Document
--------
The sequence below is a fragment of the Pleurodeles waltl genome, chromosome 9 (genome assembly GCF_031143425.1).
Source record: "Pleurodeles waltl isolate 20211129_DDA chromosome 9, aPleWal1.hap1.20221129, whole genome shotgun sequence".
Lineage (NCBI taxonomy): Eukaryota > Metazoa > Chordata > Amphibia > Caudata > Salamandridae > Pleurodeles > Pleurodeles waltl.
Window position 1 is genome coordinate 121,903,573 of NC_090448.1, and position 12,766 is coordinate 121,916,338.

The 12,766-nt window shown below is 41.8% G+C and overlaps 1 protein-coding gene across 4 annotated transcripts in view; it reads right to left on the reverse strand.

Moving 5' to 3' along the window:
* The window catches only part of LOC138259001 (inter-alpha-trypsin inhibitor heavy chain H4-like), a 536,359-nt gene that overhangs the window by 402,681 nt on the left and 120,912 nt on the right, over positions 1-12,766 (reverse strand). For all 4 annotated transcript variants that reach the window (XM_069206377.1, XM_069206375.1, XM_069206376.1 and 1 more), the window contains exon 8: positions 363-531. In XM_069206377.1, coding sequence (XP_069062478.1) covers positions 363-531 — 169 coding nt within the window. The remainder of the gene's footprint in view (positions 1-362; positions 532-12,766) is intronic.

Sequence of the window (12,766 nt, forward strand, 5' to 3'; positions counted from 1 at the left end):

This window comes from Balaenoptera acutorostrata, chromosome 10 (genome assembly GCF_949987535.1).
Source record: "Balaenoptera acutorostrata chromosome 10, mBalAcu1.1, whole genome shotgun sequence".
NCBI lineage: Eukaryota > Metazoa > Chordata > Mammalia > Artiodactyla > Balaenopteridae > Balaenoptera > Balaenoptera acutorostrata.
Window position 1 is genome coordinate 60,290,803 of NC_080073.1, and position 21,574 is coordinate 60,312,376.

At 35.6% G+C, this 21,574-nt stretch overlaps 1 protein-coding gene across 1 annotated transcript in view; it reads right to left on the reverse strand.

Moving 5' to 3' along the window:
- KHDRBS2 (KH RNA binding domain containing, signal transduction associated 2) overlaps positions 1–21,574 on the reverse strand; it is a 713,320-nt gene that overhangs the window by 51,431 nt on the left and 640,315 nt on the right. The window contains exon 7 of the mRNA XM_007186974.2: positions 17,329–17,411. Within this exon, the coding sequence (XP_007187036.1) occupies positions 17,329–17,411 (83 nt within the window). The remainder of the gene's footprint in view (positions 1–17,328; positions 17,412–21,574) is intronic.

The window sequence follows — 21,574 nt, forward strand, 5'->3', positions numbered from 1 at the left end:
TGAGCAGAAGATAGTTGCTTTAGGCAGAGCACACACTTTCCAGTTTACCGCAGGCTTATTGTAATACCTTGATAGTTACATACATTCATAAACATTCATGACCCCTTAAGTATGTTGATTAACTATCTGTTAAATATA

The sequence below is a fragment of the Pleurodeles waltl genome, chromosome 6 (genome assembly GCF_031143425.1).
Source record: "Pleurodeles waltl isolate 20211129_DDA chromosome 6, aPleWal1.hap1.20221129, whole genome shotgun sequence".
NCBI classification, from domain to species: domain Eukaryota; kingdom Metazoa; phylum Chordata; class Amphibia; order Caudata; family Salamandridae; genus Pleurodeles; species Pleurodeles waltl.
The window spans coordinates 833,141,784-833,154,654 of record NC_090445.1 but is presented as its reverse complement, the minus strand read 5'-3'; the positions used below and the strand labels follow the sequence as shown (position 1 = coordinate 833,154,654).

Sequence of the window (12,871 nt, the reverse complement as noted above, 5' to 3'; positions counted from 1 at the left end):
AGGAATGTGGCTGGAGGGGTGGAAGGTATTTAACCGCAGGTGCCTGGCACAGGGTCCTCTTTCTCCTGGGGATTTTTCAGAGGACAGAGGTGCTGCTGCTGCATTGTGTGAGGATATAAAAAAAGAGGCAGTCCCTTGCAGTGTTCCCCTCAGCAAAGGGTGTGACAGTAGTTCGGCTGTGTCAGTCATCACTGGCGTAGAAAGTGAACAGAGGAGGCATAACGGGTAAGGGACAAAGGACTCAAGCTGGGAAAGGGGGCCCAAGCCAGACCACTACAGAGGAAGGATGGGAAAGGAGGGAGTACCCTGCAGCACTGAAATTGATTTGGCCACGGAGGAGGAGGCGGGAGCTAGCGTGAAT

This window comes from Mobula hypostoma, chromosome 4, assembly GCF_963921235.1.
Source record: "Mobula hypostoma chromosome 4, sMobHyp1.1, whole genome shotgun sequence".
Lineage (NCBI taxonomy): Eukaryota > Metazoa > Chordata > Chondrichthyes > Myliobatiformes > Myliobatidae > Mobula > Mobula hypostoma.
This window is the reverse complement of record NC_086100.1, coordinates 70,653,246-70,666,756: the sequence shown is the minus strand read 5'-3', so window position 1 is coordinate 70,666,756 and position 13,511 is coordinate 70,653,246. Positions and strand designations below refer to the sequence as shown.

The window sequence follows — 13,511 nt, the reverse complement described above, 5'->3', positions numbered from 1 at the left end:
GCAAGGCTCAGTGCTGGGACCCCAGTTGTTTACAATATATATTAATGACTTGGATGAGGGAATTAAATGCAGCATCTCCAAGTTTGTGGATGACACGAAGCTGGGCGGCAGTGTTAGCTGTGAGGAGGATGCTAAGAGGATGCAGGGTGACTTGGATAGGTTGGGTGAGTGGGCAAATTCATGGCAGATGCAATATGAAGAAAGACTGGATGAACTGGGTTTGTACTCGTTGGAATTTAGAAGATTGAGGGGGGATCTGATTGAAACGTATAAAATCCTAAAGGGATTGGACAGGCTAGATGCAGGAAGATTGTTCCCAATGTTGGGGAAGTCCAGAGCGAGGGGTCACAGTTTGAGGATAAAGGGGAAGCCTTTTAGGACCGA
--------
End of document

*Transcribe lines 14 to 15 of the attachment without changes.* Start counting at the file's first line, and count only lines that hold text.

Moving 5' to 3' along the window:
- KHDRBS2 (KH RNA binding domain containing, signal transduction associated 2) overlaps positions 1–21,574 on the reverse strand; it is a 713,320-nt gene that overhangs the window by 51,431 nt on the left and 640,315 nt on the right. The window contains exon 7 of the mRNA XM_007186974.2: positions 17,329–17,411. Within this exon, the coding sequence (XP_007187036.1) occupies positions 17,329–17,411 (83 nt within the window). The remainder of the gene's footprint in view (positions 1–17,328; positions 17,412–21,574) is intronic.